The first notable thing about ‘Bakkhai’, Anne Carson’s new translation of Euripides ancient tragedy, is the missing definite article from the play’s title. Commonly known as ‘The Bacchae’ the removal of ‘the’ feels in itself a significant act in keeping with the indeterminate nature of the play’s leading character, Dionysos.
We use ‘the’ when the person taking in the information will know exactly to what we will refer. Yet in a Thebes that has been brought under the spell of a mysterious interloper nothing is quite as it seems. Dionysos may appear as man or, as seen by Pentheus a ‘bull leading me in procession [with] horns growing out of your head’, entranced ‘menead[s] sitting happily working at little tasks’ are also capable of pulling ‘a calf to pieces as it bellowed alive in her bare hands’. Thebes itself is lit by two suns/sons; one for those who see and one those who do not. In this world how can we be sure enough of what we know for anything to feel definite.
Anne Carson’s decision is just one small part of a superb translation. It follows her exceptional reworking of Sophocles’ Antigone for Ivo Van Hove. In all the plaudits heading for Ben Whishaw’s central performance and Orlando Gough’s magnificent composition for the Chorus, Carson’s contribution should not be underestimated. If her translation of Antigone stripped backed much of the poetic, Bakkhai feels more of a hybrid. If it uses a simplified language that allows a naturalness of speech within Thebes that is much in keeping with the modern world – Pentheus’ order to ‘go to Teiresias’ little outpost and bulldoze it’ could come from any age – then upon Mt Cithaeron the language changes in order to retain the sense of ancient rites and rituals.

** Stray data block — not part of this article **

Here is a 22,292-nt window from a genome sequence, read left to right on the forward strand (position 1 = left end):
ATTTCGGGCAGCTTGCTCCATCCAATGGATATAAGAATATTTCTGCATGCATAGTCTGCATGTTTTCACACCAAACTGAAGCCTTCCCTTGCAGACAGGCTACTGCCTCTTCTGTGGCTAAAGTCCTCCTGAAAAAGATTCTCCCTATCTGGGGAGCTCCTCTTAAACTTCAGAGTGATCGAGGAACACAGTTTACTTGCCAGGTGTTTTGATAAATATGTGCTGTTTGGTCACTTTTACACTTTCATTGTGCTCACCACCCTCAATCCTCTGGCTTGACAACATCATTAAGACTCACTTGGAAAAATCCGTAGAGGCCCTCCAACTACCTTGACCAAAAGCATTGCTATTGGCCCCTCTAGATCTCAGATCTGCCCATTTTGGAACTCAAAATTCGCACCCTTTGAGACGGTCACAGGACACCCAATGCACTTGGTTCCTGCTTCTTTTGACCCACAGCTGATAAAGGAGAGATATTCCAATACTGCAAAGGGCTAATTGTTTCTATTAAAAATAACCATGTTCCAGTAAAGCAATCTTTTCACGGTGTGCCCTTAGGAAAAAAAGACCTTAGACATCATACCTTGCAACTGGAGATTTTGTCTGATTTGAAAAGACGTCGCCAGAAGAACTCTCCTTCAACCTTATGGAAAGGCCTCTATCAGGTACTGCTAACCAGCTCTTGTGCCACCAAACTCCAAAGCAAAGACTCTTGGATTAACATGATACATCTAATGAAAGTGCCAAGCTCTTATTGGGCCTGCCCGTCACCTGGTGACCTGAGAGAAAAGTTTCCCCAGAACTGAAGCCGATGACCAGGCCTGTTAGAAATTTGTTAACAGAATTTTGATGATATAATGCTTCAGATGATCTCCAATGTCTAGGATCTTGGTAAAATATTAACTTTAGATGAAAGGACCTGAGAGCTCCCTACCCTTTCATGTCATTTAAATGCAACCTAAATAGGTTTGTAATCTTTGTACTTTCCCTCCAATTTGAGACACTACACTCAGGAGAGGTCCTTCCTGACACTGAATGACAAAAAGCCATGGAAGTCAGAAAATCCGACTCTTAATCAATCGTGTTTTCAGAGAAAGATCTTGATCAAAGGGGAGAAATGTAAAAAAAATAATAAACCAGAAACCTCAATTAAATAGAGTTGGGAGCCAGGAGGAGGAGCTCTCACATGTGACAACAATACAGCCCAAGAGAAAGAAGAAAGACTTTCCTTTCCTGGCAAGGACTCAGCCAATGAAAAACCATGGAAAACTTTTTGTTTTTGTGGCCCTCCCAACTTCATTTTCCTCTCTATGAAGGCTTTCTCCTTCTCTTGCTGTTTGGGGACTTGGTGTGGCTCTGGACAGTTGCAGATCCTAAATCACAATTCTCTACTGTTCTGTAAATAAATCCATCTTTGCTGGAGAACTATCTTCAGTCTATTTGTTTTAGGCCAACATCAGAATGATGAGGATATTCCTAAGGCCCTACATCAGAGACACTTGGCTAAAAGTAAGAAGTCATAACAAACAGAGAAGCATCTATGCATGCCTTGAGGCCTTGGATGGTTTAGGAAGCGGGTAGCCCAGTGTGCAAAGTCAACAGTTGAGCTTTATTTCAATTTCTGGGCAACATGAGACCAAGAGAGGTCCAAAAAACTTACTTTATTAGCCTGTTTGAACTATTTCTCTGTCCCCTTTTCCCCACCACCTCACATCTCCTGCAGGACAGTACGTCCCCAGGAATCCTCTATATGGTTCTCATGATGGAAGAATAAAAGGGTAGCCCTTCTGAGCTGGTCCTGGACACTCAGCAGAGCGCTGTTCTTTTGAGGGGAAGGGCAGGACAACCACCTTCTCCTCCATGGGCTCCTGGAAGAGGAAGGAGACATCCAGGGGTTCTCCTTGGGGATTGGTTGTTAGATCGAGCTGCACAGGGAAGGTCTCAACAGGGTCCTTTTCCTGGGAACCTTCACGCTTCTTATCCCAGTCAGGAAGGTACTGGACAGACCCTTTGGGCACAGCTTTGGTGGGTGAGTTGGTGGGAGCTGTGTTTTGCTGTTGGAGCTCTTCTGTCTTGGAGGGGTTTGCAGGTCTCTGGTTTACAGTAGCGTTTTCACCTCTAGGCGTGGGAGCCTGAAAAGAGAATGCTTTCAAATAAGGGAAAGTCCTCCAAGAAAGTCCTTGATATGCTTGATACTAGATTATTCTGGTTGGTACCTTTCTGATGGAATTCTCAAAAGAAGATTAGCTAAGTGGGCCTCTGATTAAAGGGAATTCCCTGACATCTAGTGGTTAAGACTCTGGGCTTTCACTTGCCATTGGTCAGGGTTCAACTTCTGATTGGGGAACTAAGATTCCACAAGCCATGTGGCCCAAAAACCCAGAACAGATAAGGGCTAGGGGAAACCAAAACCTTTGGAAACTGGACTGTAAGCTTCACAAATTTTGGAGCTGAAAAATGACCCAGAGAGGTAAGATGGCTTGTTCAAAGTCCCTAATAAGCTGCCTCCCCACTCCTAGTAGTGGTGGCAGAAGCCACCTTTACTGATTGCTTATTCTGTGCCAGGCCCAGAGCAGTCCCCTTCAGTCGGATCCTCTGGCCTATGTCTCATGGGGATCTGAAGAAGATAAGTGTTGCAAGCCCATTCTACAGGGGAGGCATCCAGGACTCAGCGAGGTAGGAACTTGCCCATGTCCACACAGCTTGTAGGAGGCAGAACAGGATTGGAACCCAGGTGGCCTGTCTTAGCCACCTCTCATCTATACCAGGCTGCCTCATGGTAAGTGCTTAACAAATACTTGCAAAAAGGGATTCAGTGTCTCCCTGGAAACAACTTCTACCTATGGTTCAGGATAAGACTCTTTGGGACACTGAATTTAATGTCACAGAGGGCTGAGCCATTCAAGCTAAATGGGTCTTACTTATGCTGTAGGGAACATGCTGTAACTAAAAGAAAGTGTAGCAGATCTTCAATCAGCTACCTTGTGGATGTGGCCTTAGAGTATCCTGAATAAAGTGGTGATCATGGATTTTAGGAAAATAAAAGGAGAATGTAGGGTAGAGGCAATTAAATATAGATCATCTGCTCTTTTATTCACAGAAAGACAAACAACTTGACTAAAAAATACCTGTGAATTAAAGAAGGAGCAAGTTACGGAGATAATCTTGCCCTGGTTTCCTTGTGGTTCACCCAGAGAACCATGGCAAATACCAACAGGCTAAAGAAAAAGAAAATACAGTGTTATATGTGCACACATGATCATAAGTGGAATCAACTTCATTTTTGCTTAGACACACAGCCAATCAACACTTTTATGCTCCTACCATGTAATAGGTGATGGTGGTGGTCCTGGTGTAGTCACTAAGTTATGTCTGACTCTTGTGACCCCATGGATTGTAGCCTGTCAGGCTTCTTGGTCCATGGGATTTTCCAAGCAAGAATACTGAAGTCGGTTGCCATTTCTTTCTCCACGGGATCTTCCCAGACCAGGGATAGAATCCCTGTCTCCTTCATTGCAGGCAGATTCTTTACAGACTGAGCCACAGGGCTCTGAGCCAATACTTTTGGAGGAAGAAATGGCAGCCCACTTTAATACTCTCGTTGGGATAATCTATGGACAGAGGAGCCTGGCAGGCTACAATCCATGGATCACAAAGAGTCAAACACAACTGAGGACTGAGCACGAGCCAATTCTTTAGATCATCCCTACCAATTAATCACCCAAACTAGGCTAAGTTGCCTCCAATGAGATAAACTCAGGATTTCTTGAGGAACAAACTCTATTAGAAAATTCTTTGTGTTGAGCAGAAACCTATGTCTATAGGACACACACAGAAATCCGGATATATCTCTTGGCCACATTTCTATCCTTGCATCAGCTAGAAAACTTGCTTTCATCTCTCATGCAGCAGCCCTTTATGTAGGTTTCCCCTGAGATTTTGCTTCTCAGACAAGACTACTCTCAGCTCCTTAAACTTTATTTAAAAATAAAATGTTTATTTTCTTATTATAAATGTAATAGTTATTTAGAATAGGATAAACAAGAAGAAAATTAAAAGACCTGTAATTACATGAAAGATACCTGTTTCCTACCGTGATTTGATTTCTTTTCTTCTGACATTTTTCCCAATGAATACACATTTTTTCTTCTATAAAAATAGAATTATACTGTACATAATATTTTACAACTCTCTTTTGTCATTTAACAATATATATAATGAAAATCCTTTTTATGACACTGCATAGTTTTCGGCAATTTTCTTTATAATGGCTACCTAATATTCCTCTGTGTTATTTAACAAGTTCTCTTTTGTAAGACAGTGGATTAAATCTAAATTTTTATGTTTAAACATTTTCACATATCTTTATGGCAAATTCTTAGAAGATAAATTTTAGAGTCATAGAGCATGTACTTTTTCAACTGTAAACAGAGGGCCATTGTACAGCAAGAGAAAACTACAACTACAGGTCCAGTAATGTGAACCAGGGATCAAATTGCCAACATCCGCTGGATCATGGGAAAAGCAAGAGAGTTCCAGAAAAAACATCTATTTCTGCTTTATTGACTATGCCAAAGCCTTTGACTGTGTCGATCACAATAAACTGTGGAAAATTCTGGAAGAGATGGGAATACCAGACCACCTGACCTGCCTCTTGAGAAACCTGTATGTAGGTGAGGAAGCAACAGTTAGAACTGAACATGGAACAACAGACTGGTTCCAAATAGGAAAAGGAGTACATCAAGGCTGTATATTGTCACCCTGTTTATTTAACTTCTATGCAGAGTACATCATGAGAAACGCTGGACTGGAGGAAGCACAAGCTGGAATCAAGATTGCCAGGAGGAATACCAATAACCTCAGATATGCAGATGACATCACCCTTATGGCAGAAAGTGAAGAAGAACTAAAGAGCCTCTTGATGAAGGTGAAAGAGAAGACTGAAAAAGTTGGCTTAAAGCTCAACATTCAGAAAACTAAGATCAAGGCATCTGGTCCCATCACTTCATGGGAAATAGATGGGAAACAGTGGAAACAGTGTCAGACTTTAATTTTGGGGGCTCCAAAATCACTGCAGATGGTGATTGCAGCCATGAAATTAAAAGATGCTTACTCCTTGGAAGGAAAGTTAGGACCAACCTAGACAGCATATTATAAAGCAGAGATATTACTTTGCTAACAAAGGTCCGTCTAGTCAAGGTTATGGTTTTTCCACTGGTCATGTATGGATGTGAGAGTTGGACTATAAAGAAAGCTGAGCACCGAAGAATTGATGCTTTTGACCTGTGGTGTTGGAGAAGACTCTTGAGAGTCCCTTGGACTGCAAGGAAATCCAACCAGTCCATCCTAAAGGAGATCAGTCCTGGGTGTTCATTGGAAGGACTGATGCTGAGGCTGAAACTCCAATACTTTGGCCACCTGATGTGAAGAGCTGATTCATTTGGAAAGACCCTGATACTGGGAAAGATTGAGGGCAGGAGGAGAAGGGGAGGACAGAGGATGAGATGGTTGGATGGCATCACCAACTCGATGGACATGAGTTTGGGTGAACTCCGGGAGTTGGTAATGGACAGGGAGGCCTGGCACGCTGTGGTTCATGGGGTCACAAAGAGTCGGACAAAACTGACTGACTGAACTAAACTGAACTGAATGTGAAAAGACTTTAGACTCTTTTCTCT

It feels that this approach to the writing is aligned with James McDonald’s vision of the play. Transformation seems to be at the heart of McDonald’s approach. Language transforms depending on place.
The arrival of this mysterious stranger is the catalyst for a series of transformations. Pentheus and Dionysos are both sons of Thebes but equally they are two halves of one person. Dionysos is the explosion of all that Pentheus has repressed, in himself and in the society he governs. We feel the yearning of the populace when the shepherd, despite terror at what he has witnessed, recounts how Dionysos ‘gave the gift of wine to men: why, without wine we’ve no freedom from pain. Without wine there’s no sex. Without sex life isn’t worth living’. This is both act of narration and reproach for Pentheus.
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